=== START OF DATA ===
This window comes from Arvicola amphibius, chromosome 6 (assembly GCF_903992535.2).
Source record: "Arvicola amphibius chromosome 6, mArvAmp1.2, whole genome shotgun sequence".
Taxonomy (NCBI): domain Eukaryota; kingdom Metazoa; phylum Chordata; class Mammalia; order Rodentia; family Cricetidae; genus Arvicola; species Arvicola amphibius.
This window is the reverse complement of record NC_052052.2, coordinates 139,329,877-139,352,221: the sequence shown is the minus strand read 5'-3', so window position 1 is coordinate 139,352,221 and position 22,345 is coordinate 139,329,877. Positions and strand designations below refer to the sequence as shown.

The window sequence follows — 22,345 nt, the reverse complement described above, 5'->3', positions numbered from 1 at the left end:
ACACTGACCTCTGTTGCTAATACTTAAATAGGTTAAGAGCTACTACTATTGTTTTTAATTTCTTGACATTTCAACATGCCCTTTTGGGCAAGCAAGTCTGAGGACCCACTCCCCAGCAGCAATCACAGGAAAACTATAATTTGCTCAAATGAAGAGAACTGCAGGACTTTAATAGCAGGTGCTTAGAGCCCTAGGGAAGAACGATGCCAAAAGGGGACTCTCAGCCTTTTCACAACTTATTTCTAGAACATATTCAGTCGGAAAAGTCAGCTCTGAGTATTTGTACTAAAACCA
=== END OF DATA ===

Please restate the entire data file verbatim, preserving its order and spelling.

This window comes from Arvicola amphibius, chromosome 6 (assembly GCF_903992535.2).
Source record: "Arvicola amphibius chromosome 6, mArvAmp1.2, whole genome shotgun sequence".
Taxonomy (NCBI): domain Eukaryota; kingdom Metazoa; phylum Chordata; class Mammalia; order Rodentia; family Cricetidae; genus Arvicola; species Arvicola amphibius.
This window is the reverse complement of record NC_052052.2, coordinates 139,329,877-139,352,221: the sequence shown is the minus strand read 5'-3', so window position 1 is coordinate 139,352,221 and position 22,345 is coordinate 139,329,877. Positions and strand designations below refer to the sequence as shown.

The window sequence follows — 22,345 nt, the reverse complement described above, 5'->3', positions numbered from 1 at the left end:
ACACTGACCTCTGTTGCTAATACTTAAATAGGTTAAGAGCTACTACTATTGTTTTTAATTTCTTGACATTTCAACATGCCCTTTTGGGCAAGCAAGTCTGAGGACCCACTCCCCAGCAGCAATCACAGGAAAACTATAATTTGCTCAAATGAAGAGAACTGCAGGACTTTAATAGCAGGTGCTTAGAGCCCTAGGGAAGAACGATGCCAAAAGGGGACTCTCAGCCTTTTCACAACTTATTTCTAGAACATATTCAGTCGGAAAAGTCAGCTCTGAGTATTTGTACTAAAACCA